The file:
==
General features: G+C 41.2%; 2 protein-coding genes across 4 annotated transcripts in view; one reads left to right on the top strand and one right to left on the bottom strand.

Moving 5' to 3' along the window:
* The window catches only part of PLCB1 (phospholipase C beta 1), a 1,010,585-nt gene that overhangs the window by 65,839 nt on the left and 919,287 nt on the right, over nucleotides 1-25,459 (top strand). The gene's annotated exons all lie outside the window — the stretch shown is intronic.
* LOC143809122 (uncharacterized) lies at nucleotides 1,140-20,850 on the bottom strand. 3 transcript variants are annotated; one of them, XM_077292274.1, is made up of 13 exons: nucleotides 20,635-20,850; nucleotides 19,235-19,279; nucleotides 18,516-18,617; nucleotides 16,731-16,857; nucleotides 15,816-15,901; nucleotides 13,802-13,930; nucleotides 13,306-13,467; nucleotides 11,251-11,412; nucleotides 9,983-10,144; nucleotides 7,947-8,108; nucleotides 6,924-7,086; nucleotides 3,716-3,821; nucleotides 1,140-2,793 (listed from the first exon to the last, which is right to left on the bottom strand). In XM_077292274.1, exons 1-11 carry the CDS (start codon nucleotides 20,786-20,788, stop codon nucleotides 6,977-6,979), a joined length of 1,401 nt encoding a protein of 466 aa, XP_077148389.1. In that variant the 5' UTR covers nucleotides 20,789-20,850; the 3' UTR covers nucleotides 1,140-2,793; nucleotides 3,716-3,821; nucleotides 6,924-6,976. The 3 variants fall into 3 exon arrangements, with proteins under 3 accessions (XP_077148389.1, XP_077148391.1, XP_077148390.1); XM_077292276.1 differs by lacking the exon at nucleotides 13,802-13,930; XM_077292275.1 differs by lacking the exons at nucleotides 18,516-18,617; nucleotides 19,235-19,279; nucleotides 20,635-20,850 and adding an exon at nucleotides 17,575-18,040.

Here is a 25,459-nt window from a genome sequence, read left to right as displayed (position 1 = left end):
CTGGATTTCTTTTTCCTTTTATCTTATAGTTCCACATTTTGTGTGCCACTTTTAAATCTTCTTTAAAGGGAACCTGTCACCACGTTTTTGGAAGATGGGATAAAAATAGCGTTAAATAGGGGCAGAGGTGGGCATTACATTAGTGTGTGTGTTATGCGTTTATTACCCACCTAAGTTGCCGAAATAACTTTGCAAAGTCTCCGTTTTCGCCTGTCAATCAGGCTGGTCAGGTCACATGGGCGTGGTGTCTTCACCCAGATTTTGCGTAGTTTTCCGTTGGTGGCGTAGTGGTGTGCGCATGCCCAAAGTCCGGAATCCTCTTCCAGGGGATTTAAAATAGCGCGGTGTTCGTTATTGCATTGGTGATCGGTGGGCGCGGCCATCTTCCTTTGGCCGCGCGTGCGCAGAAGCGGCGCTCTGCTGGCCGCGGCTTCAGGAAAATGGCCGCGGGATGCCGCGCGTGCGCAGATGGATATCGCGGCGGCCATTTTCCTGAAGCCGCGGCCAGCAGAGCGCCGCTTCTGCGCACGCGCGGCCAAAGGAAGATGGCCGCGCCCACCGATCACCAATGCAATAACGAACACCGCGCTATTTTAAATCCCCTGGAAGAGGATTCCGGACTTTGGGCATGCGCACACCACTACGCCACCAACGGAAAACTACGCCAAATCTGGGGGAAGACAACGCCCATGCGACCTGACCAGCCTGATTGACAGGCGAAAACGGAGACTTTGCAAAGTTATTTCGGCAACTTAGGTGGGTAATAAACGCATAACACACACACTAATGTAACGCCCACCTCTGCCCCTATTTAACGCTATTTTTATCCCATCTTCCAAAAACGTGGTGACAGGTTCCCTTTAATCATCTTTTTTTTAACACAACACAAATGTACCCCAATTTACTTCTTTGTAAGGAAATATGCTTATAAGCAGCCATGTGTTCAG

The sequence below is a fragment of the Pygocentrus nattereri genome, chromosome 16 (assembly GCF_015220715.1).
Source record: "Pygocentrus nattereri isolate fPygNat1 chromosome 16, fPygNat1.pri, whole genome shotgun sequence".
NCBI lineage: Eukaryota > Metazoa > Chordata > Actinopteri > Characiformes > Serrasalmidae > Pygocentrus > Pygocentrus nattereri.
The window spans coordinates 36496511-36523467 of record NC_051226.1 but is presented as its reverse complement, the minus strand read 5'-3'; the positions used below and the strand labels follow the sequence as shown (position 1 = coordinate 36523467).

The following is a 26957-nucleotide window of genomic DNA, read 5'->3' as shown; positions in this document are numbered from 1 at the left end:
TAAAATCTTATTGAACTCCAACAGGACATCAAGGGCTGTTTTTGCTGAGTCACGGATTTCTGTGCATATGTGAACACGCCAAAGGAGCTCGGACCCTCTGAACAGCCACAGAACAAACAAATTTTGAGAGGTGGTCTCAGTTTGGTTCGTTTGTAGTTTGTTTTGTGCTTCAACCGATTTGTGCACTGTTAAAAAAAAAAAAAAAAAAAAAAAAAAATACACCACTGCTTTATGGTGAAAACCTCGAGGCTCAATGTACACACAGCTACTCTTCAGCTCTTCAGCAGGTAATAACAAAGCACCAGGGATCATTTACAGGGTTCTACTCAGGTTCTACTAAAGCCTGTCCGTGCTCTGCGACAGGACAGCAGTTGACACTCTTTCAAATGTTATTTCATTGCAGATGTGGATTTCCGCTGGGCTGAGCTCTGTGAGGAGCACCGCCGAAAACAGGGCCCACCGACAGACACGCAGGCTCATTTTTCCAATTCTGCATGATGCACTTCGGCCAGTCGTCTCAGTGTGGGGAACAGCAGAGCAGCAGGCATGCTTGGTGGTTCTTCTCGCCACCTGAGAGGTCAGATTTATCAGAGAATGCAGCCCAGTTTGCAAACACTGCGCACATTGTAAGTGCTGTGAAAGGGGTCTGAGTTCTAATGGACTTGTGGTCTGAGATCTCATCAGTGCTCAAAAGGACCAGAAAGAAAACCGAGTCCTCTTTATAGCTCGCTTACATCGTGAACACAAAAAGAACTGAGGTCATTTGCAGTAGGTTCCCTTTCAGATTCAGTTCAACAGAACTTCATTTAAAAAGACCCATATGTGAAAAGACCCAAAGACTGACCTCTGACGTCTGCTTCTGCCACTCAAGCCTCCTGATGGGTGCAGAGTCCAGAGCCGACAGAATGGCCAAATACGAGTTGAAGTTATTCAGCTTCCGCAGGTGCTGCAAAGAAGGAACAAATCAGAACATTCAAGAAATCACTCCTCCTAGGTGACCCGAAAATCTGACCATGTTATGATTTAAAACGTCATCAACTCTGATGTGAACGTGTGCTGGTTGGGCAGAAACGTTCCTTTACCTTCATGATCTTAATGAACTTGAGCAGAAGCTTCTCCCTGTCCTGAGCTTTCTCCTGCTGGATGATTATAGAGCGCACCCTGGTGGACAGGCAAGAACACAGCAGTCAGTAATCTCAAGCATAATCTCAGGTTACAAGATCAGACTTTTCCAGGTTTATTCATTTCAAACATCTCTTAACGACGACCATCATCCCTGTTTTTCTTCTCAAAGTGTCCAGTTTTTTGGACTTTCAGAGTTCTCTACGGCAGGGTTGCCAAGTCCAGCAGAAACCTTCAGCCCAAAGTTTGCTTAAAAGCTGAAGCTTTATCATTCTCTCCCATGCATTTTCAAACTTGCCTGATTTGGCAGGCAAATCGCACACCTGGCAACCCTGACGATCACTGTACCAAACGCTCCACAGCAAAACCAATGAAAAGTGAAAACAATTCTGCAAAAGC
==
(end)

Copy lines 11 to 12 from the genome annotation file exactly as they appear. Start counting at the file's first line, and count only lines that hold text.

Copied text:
The following is a 26957-nucleotide window of genomic DNA, read 5'->3' as shown; positions in this document are numbered from 1 at the left end:
TAAAATCTTATTGAACTCCAACAGGACATCAAGGGCTGTTTTTGCTGAGTCACGGATTTCTGTGCATATGTGAACACGCCAAAGGAGCTCGGACCCTCTGAACAGCCACAGAACAAACAAATTTTGAGAGGTGGTCTCAGTTTGGTTCGTTTGTAGTTTGTTTTGTGCTTCAACCGATTTGTGCACTGTTAAAAAAAAAAAAAAAAAAAAAAAAAAATACACCACTGCTTTATGGTGAAAACCTCGAGGCTCAATGTACACACAGCTACTCTTCAGCTCTTCAGCAGGTAATAACAAAGCACCAGGGATCATTTACAGGGTTCTACTCAGGTTCTACTAAAGCCTGTCCGTGCTCTGCGACAGGACAGCAGTTGACACTCTTTCAAATGTTATTTCATTGCAGATGTGGATTTCCGCTGGGCTGAGCTCTGTGAGGAGCACCGCCGAAAACAGGGCCCACCGACAGACACGCAGGCTCATTTTTCCAATTCTGCATGATGCACTTCGGCCAGTCGTCTCAGTGTGGGGAACAGCAGAGCAGCAGGCATGCTTGGTGGTTCTTCTCGCCACCTGAGAGGTCAGATTTATCAGAGAATGCAGCCCAGTTTGCAAACACTGCGCACATTGTAAGTGCTGTGAAAGGGGTCTGAGTTCTAATGGACTTGTGGTCTGAGATCTCATCAGTGCTCAAAAGGACCAGAAAGAAAACCGAGTCCTCTTTATAGCTCGCTTACATCGTGAACACAAAAAGAACTGAGGTCATTTGCAGTAGGTTCCCTTTCAGATTCAGTTCAACAGAACTTCATTTAAAAAGACCCATATGTGAAAAGACCCAAAGACTGACCTCTGACGTCTGCTTCTGCCACTCAAGCCTCCTGATGGGTGCAGAGTCCAGAGCCGACAGAATGGCCAAATACGAGTTGAAGTTATTCAGCTTCCGCAGGTGCTGCAAAGAAGGAACAAATCAGAACATTCAAGAAATCACTCCTCCTAGGTGACCCGAAAATCTGACCATGTTATGATTTAAAACGTCATCAACTCTGATGTGAACGTGTGCTGGTTGGGCAGAAACGTTCCTTTACCTTCATGATCTTAATGAACTTGAGCAGAAGCTTCTCCCTGTCCTGAGCTTTCTCCTGCTGGATGATTATAGAGCGCACCCTGGTGGACAGGCAAGAACACAGCAGTCAGTAATCTCAAGCATAATCTCAGGTTACAAGATCAGACTTTTCCAGGTTTATTCATTTCAAACATCTCTTAACGACGACCATCATCCCTGTTTTTCTTCTCAAAGTGTCCAGTTTTTTGGACTTTCAGAGTTCTCTACGGCAGGGTTGCCAAGTCCAGCAGAAACCTTCAGCCCAAAGTTTGCTTAAAAGCTGAAGCTTTATCATTCTCTCCCATGCATTTTCAAACTTGCCTGATTTGGCAGGCAAATCGCACACCTGGCAACCCTGACGATCACTGTACCAAACGCTCCACAGCAAAACCAATGAAAAGTGAAAACAATTCTGCAAAAGC